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Montevideo, December 2nd 2021 - 15:54 UTC

 

 

Far-right candidate takes all the flak at last TV debate among Chilean presidential hopefuls

Tuesday, November 16th 2021 - 23:15 UTC
Full article
“We are doing well and it shows, because all the candidates were concerned about what I was saying,” Kast said “We are doing well and it shows, because all the candidates were concerned about what I was saying,” Kast said

Far-right candidate José Antonio Kast took most of the criticism Monday evening during the last TV debate featuring five of the six presidential candidates to take part in next Sunday's elections.

Most polls agree there will be a runoff, scheduled for December 19, which is likely to pitch Kast against left-wing candidate Gabriel Boric of the I Approve Dignity coalition.

The debate climaxed when Kast, of the Republican Party (PP) was asked for an explanation as to why he supported the Augusto Pinochet dictatorship (1973-1990).

Consistent with his endorsement of Pinochet, Kast opposes homosexuality and abortion. He leads most surveys but not by a margin wide enough to secure a first-round victory.

That advantage would explain why he was cornered in a tense tone by the rest. He for now he leads the polls for the presidency.

“You are a threat to democracy and the protective state,” the leftist candidate Marco Enríquez-Ominami, told Kast, whom he also described as “Mister Fear.”

Boric said Kast's plans include “a series of discriminatory acts that put at risk advances that have been substantive in terms of human rights.”

Meanwhile, Yasna Provoste of the Christian Democrats said it was “unfortunate that a person is unaware that in the days prior to the 1989 elections they [the Pinochetists] continued to torture and imprison” people.

Among Kast's ideas should he be elected is the building of a ditch on the northern border to prevent the crossing of migrants, mainly Venezuelans and Haitians. He also favors the detention of opponents to be kept in custody in places other than prisons whenever a state of exception is decreed.

Kast, who has openly supported Cuban demonstrations against President Miguel Díaz-Canel, defined the 1989 Chilean elections as “democratic, free and informed,” although at the time Pinochet was still in office.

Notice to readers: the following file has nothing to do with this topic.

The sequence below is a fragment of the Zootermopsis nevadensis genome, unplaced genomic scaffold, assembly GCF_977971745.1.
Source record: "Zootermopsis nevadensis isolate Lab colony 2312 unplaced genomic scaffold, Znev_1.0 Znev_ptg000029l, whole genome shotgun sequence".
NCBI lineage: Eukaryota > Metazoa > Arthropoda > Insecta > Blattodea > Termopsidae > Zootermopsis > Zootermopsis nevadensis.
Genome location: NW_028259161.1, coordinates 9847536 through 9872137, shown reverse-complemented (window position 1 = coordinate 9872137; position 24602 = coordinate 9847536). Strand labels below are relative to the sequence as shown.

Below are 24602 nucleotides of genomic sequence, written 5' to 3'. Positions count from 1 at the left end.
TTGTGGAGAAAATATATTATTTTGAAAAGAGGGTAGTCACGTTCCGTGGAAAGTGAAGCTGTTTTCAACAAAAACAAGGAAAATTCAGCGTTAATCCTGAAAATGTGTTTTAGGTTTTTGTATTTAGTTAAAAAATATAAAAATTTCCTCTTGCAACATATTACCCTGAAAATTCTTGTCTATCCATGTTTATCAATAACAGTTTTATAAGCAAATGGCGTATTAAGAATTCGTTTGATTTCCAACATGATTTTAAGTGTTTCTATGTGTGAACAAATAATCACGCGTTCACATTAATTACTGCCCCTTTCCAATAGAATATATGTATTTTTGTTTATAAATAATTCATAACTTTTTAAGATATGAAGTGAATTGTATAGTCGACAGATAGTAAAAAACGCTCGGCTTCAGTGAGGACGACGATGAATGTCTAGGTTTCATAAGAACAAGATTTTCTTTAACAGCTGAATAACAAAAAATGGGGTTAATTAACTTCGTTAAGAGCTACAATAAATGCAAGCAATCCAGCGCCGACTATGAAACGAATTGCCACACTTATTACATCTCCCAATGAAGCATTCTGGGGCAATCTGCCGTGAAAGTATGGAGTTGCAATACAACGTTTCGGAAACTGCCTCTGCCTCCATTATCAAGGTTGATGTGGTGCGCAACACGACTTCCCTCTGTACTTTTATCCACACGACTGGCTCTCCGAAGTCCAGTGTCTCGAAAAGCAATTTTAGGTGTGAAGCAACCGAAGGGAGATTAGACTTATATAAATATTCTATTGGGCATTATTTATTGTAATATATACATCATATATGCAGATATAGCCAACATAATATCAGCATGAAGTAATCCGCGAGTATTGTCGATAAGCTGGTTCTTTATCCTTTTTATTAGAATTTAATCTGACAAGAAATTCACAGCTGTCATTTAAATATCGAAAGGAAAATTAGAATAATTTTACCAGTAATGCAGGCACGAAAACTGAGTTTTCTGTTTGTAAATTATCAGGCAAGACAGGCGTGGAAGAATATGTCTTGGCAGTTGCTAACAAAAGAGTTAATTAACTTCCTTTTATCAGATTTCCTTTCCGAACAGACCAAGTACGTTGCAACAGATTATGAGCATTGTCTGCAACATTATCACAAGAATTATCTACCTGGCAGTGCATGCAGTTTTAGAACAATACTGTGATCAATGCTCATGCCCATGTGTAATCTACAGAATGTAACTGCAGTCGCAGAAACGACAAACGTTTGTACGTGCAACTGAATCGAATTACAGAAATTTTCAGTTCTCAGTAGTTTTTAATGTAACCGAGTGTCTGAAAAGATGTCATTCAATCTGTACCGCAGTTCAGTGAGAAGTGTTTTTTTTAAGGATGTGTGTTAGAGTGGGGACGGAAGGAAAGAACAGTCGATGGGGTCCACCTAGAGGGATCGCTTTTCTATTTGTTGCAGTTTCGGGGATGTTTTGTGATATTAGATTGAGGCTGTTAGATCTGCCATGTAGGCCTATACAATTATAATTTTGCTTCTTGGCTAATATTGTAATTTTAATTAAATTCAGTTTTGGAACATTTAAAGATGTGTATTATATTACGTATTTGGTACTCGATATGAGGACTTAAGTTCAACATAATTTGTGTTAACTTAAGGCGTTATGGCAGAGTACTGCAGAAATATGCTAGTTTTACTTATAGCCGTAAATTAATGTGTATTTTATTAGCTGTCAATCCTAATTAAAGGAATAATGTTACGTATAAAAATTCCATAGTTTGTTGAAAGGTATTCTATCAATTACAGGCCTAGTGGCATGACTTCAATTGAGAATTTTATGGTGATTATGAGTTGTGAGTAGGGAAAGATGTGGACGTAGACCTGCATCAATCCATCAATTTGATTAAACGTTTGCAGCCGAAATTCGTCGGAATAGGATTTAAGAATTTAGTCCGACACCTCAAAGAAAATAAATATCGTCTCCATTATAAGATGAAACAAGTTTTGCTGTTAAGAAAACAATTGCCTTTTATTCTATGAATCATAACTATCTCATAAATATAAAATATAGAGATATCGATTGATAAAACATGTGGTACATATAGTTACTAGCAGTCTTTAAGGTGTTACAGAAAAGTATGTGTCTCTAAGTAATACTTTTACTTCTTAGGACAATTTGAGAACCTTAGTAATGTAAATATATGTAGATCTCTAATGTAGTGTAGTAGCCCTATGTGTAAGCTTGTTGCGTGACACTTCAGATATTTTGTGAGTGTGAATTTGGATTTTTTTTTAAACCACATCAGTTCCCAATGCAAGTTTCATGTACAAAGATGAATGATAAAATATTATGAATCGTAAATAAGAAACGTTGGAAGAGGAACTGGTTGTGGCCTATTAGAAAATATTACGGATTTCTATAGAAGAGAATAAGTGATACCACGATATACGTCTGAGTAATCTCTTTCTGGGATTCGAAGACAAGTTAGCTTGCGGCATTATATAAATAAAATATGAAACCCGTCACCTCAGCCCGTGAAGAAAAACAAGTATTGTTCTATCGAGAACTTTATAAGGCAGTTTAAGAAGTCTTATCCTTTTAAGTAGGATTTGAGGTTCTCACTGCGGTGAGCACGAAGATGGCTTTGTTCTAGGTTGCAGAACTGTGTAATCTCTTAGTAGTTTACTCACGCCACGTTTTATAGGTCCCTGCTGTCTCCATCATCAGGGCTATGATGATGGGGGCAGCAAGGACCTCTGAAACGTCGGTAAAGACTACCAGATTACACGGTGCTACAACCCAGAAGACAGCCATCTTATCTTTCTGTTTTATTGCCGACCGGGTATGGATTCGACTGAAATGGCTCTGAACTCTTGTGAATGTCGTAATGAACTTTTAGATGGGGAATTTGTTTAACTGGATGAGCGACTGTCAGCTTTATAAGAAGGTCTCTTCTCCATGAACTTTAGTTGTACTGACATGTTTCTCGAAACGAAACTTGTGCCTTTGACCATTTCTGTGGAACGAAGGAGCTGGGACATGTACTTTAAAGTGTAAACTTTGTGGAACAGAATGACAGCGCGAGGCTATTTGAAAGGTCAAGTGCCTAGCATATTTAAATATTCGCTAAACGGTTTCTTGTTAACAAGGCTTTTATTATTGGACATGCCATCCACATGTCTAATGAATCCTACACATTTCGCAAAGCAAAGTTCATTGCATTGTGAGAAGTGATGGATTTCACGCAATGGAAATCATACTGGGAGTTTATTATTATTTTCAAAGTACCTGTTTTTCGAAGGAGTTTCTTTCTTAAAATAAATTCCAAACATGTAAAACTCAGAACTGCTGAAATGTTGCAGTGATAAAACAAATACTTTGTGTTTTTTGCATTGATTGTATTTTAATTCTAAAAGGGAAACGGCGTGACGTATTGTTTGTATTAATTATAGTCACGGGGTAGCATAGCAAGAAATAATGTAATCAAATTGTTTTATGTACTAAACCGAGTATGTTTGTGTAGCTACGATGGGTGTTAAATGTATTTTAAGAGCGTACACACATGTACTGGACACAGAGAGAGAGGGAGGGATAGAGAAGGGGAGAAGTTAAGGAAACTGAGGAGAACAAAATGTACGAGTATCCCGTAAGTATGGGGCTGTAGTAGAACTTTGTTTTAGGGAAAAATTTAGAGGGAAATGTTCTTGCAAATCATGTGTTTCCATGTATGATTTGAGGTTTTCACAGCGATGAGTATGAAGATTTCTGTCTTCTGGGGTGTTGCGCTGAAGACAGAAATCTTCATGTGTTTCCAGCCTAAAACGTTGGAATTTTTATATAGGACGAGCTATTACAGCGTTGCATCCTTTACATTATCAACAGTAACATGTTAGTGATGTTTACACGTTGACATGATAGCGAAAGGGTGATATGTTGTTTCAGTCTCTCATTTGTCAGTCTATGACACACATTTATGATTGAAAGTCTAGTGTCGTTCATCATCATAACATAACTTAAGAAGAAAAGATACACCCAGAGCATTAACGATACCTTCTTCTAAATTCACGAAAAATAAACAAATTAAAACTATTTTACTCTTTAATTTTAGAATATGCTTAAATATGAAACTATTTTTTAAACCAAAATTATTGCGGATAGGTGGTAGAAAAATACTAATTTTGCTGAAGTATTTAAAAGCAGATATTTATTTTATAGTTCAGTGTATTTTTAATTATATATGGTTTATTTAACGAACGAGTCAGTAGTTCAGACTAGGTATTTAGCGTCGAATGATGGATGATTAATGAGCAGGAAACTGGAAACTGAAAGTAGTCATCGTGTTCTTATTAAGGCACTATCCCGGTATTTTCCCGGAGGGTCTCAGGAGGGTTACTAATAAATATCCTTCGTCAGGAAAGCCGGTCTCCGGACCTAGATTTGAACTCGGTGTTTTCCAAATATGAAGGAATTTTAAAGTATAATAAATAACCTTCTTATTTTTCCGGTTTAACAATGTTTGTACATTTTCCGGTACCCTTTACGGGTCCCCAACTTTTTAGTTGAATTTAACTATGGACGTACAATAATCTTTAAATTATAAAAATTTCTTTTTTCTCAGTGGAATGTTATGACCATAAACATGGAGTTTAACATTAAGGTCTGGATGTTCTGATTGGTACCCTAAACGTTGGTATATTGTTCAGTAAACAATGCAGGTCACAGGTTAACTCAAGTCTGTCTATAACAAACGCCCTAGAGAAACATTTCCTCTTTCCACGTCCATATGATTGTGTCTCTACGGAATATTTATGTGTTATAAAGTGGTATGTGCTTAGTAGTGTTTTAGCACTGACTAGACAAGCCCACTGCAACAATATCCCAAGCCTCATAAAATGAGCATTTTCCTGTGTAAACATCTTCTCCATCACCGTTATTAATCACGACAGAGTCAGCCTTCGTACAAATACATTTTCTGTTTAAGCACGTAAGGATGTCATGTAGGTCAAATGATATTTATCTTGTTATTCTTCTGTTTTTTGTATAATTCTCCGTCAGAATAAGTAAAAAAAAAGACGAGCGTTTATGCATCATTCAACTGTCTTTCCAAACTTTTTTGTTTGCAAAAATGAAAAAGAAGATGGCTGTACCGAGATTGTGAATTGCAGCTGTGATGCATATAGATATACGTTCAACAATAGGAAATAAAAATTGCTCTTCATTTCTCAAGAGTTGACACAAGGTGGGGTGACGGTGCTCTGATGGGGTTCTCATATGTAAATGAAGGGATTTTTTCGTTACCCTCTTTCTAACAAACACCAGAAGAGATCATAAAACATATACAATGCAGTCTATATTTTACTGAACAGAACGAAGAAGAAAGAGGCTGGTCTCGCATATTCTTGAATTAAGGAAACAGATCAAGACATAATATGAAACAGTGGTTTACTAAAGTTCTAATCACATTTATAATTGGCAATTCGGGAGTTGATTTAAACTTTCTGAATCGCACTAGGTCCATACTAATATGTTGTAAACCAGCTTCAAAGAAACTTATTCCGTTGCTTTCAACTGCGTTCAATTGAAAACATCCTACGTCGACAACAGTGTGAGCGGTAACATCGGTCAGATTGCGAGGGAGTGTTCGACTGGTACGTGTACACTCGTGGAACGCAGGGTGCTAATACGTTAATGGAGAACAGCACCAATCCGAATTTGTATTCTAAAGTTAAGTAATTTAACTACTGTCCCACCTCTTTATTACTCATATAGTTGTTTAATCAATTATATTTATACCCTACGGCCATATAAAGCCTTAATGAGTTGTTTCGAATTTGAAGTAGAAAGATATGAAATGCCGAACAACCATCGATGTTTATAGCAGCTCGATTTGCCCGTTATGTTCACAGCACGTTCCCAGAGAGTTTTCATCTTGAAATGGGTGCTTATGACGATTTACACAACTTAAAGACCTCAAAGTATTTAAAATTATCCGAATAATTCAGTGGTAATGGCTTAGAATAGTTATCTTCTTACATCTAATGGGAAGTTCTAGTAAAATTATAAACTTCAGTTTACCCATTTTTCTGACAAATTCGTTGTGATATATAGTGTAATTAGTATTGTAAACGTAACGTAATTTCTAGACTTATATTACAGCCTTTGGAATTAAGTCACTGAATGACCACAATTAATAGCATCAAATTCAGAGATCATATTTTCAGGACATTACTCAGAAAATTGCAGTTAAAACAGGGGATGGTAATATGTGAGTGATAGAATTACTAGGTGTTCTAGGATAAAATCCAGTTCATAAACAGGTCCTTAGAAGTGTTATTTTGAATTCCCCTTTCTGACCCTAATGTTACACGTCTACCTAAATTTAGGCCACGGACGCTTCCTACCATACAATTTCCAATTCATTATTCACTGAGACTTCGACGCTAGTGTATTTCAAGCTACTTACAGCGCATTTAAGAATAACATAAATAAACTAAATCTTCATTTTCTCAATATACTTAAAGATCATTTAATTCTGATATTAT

The candidate also denounced the existence of a “gay lobby” that “seeks to influence people.” He also insisted that an educational program that makes one-parent families visible was “indoctrination.”

Kast is also against abortion and is in favor of terminating the Ministry of Women, which should be integrated into a Family Ministry.

”I have no problem with the homosexual world (...) No one can ever say that I have discriminated against someone,“ said the overconfident 55-year-old lawyer, who added at a post-debate press conference that ”we are doing well and it shows, because all the candidates were concerned about what I was saying.“

”I believe in democracy, I am a democrat. If Congress passes a law and I don't have majorities, it will clearly be a law,“ Kast promised on Twitter.

The ultra-conservative, who started as a residual candidate, became over the weeks one of the two favorites in the polls, stealing support from Sebastián Sichel, who the incumbent Sebastián Piñera had singled out to vie for his succession.

The 35-year-old Boric called for all leftwing voters to join forces behind him. ”We are all going to need each other. Enough kicking the shins,” said Boric.

Sebastián Sichel, the candidate of the government coalition, also lashed out at Kast and Boric, posing as a centrist who would guarantee governance.

Other candidates to the presidency are the progressive Marco Enríquez-Ominami, Eduardo Artés (radical left) and Franco Parisi, a controversial economist who resides in the United States and who was not at the debate after testing positive for covid-19.

 

Categories: Politics, Chile.

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